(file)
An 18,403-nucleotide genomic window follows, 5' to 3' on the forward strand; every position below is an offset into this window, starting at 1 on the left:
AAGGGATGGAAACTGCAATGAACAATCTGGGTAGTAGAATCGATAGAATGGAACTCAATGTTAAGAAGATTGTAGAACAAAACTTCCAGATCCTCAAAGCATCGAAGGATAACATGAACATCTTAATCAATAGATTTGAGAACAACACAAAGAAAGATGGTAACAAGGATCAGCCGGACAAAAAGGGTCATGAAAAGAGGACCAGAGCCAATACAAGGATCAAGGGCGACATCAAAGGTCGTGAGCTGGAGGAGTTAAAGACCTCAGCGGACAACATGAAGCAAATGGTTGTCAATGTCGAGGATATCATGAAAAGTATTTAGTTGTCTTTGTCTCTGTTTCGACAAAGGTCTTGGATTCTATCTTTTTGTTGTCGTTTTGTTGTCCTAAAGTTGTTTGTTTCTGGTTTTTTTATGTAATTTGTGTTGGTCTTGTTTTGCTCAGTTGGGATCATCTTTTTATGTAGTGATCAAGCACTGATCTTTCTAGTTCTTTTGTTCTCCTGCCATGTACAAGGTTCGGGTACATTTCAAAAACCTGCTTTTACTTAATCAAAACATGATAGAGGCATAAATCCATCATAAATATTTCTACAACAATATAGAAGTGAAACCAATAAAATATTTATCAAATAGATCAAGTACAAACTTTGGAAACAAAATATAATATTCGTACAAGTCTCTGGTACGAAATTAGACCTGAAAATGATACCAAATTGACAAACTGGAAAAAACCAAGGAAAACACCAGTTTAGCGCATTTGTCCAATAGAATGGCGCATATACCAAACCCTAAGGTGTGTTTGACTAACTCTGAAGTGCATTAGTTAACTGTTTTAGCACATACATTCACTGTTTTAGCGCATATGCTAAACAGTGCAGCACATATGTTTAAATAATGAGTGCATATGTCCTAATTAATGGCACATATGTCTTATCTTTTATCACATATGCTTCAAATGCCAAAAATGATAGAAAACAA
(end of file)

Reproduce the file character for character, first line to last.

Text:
An 18,403-nucleotide genomic window follows, 5' to 3' on the forward strand; every position below is an offset into this window, starting at 1 on the left:
AAGGGATGGAAACTGCAATGAACAATCTGGGTAGTAGAATCGATAGAATGGAACTCAATGTTAAGAAGATTGTAGAACAAAACTTCCAGATCCTCAAAGCATCGAAGGATAACATGAACATCTTAATCAATAGATTTGAGAACAACACAAAGAAAGATGGTAACAAGGATCAGCCGGACAAAAAGGGTCATGAAAAGAGGACCAGAGCCAATACAAGGATCAAGGGCGACATCAAAGGTCGTGAGCTGGAGGAGTTAAAGACCTCAGCGGACAACATGAAGCAAATGGTTGTCAATGTCGAGGATATCATGAAAAGTATTTAGTTGTCTTTGTCTCTGTTTCGACAAAGGTCTTGGATTCTATCTTTTTGTTGTCGTTTTGTTGTCCTAAAGTTGTTTGTTTCTGGTTTTTTTATGTAATTTGTGTTGGTCTTGTTTTGCTCAGTTGGGATCATCTTTTTATGTAGTGATCAAGCACTGATCTTTCTAGTTCTTTTGTTCTCCTGCCATGTACAAGGTTCGGGTACATTTCAAAAACCTGCTTTTACTTAATCAAAACATGATAGAGGCATAAATCCATCATAAATATTTCTACAACAATATAGAAGTGAAACCAATAAAATATTTATCAAATAGATCAAGTACAAACTTTGGAAACAAAATATAATATTCGTACAAGTCTCTGGTACGAAATTAGACCTGAAAATGATACCAAATTGACAAACTGGAAAAAACCAAGGAAAACACCAGTTTAGCGCATTTGTCCAATAGAATGGCGCATATACCAAACCCTAAGGTGTGTTTGACTAACTCTGAAGTGCATTAGTTAACTGTTTTAGCACATACATTCACTGTTTTAGCGCATATGCTAAACAGTGCAGCACATATGTTTAAATAATGAGTGCATATGTCCTAATTAATGGCACATATGTCTTATCTTTTATCACATATGCTTCAAATGCCAAAAATGATAGAAAACAA